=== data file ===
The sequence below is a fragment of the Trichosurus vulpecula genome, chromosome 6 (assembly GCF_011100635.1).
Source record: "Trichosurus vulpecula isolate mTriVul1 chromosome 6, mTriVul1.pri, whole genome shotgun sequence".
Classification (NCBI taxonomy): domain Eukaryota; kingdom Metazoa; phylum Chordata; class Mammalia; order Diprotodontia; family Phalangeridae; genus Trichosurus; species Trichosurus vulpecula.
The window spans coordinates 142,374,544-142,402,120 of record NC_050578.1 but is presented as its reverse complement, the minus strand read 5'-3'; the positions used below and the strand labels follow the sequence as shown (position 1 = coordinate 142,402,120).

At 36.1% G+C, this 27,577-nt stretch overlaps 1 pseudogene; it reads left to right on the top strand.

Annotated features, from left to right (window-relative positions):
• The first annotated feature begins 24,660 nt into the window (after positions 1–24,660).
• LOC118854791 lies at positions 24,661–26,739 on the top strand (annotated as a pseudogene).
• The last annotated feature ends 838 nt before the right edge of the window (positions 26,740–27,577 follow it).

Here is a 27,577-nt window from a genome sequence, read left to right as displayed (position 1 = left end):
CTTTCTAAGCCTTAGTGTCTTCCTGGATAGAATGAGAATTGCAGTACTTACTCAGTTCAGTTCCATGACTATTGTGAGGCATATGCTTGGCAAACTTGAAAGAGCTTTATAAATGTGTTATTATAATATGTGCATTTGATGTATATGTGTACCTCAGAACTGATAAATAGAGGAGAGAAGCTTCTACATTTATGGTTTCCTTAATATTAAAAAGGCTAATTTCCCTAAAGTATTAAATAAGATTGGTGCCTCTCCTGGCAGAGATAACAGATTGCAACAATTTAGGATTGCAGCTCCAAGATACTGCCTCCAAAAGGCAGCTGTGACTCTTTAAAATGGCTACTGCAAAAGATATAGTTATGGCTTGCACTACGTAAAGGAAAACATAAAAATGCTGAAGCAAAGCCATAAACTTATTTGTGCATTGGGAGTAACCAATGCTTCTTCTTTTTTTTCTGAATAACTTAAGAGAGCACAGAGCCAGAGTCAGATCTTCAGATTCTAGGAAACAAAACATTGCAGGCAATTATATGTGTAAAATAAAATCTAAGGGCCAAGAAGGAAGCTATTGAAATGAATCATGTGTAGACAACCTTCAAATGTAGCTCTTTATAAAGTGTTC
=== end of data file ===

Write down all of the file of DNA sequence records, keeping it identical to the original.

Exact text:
The sequence below is a fragment of the Trichosurus vulpecula genome, chromosome 6 (assembly GCF_011100635.1).
Source record: "Trichosurus vulpecula isolate mTriVul1 chromosome 6, mTriVul1.pri, whole genome shotgun sequence".
Classification (NCBI taxonomy): domain Eukaryota; kingdom Metazoa; phylum Chordata; class Mammalia; order Diprotodontia; family Phalangeridae; genus Trichosurus; species Trichosurus vulpecula.
The window spans coordinates 142,374,544-142,402,120 of record NC_050578.1 but is presented as its reverse complement, the minus strand read 5'-3'; the positions used below and the strand labels follow the sequence as shown (position 1 = coordinate 142,402,120).

At 36.1% G+C, this 27,577-nt stretch overlaps 1 pseudogene; it reads left to right on the top strand.

Annotated features, from left to right (window-relative positions):
• The first annotated feature begins 24,660 nt into the window (after positions 1–24,660).
• LOC118854791 lies at positions 24,661–26,739 on the top strand (annotated as a pseudogene).
• The last annotated feature ends 838 nt before the right edge of the window (positions 26,740–27,577 follow it).

Here is a 27,577-nt window from a genome sequence, read left to right as displayed (position 1 = left end):
CTTTCTAAGCCTTAGTGTCTTCCTGGATAGAATGAGAATTGCAGTACTTACTCAGTTCAGTTCCATGACTATTGTGAGGCATATGCTTGGCAAACTTGAAAGAGCTTTATAAATGTGTTATTATAATATGTGCATTTGATGTATATGTGTACCTCAGAACTGATAAATAGAGGAGAGAAGCTTCTACATTTATGGTTTCCTTAATATTAAAAAGGCTAATTTCCCTAAAGTATTAAATAAGATTGGTGCCTCTCCTGGCAGAGATAACAGATTGCAACAATTTAGGATTGCAGCTCCAAGATACTGCCTCCAAAAGGCAGCTGTGACTCTTTAAAATGGCTACTGCAAAAGATATAGTTATGGCTTGCACTACGTAAAGGAAAACATAAAAATGCTGAAGCAAAGCCATAAACTTATTTGTGCATTGGGAGTAACCAATGCTTCTTCTTTTTTTTCTGAATAACTTAAGAGAGCACAGAGCCAGAGTCAGATCTTCAGATTCTAGGAAACAAAACATTGCAGGCAATTATATGTGTAAAATAAAATCTAAGGGCCAAGAAGGAAGCTATTGAAATGAATCATGTGTAGACAACCTTCAAATGTAGCTCTTTATAAAGTGTTC